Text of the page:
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California Community Colleges deserve more support

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California Community Colleges’ roster of former students reads like a “Who’s Who” of public service, economic achievement, social mobility and ethnic diversity. 

They include legendary Apple CEO Steve Jobs, former Gov. Arnold Schwarzenegger, California’s Chief Justice Tani Catil-Sakauye, NASA engineer Adam Steltzner, author Amy Tan, labor leader Dolores Huerta and Hall of Fame baseball player and civil rights pioneer Jackie Robinson.

While the list of California Community Colleges’ former students is long and illustrious, it doesn’t begin to measure the system’s far-reaching contributions to our state’s economy and its resilience. Community colleges play a pivotal role in training California’s nurses, firefighters, police, welders, auto mechanics, airplane mechanics and construction workers.

They provide an important ladder to four-year institutions, and they team up with industry and labor to create innovative skills-building initiatives that support opportunities in a variety of fields – from automotive technology and advanced manufacturing to health care and web development.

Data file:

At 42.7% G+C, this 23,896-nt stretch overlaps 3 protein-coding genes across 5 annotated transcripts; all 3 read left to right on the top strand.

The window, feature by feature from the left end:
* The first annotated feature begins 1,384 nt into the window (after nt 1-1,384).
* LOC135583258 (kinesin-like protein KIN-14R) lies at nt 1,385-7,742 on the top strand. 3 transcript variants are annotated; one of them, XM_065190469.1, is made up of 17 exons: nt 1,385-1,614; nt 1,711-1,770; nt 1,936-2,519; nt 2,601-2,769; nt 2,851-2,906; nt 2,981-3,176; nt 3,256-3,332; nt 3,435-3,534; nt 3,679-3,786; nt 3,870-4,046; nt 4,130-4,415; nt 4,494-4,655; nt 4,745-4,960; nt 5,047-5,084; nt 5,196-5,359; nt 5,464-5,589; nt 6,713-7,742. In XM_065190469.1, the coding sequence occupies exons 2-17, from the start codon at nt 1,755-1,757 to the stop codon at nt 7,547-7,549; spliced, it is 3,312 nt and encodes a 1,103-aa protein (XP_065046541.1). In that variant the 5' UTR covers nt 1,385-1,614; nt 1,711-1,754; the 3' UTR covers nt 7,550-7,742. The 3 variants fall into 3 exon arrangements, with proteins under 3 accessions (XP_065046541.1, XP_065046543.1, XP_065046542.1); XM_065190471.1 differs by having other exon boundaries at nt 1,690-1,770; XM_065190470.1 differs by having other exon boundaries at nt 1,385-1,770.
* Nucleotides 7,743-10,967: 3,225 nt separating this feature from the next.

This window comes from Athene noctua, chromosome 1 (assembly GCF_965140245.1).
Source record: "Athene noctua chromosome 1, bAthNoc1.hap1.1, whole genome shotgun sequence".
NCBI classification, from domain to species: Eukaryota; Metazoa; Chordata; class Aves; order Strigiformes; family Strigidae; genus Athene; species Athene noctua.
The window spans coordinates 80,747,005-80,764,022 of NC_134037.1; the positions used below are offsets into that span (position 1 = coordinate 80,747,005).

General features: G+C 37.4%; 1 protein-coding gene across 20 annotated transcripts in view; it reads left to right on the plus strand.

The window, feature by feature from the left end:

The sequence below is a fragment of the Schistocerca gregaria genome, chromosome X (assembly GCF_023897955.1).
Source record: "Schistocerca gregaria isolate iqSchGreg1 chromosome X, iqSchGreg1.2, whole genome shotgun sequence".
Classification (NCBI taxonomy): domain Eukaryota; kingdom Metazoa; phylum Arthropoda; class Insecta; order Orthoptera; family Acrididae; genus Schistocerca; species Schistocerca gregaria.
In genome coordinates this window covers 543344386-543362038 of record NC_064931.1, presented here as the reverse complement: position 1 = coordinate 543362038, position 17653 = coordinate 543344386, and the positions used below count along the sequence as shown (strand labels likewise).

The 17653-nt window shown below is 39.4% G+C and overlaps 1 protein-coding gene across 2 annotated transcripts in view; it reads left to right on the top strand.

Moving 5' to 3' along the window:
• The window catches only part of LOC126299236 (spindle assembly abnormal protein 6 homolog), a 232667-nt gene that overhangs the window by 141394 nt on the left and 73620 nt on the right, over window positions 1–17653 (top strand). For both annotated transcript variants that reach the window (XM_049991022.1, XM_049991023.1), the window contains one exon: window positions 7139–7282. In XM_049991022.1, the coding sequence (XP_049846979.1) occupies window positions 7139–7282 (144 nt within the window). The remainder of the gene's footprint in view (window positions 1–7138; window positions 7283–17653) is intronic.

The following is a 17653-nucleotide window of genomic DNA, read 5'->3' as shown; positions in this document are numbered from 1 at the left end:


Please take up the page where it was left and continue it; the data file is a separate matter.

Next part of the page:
With more than 2.1 million students at 116 campuses, California Community Colleges is the largest system of higher education in the United States. Almost three-quarters of the students come from diverse backgrounds, including traditionally underserved ethnic communities. Those who graduate from community colleges improve their chances of finding good jobs: occupations that typically require associate degrees pay an average annual wage of almost $53,000, compared with $36,100 for workers who don’t make their way past high school.

Despite increased support from the governor and the Legislature, California Community Colleges went several years without its fair share of state funds from Proposition 98, the voter-approved initiative that sets a minimum level of funding for K-12 schools and community colleges. While this year’s budget set records for higher education funding, California Community Colleges’ per-student resources have long been far too low, even as its costs increase, often times faster than inflation, making it more difficult for colleges to even maintain existing programs.

The financial health of the entire public higher education system is critical to our state’s future. At current rates, only about a third of California’s current 9th graders will earn a bachelor’s degree, and lower college completion among Latinx, Black and low-income Californians exacerbates the state’s economic divide.

California Community Colleges are a critical rung in the ladders of success for students from all walks of life. Beginning in high school, community colleges offer students college courses, and the students who enrolled in these classes in high school were more likely to enroll in a college or university after high school: 81% compared to 62% of all California high school students.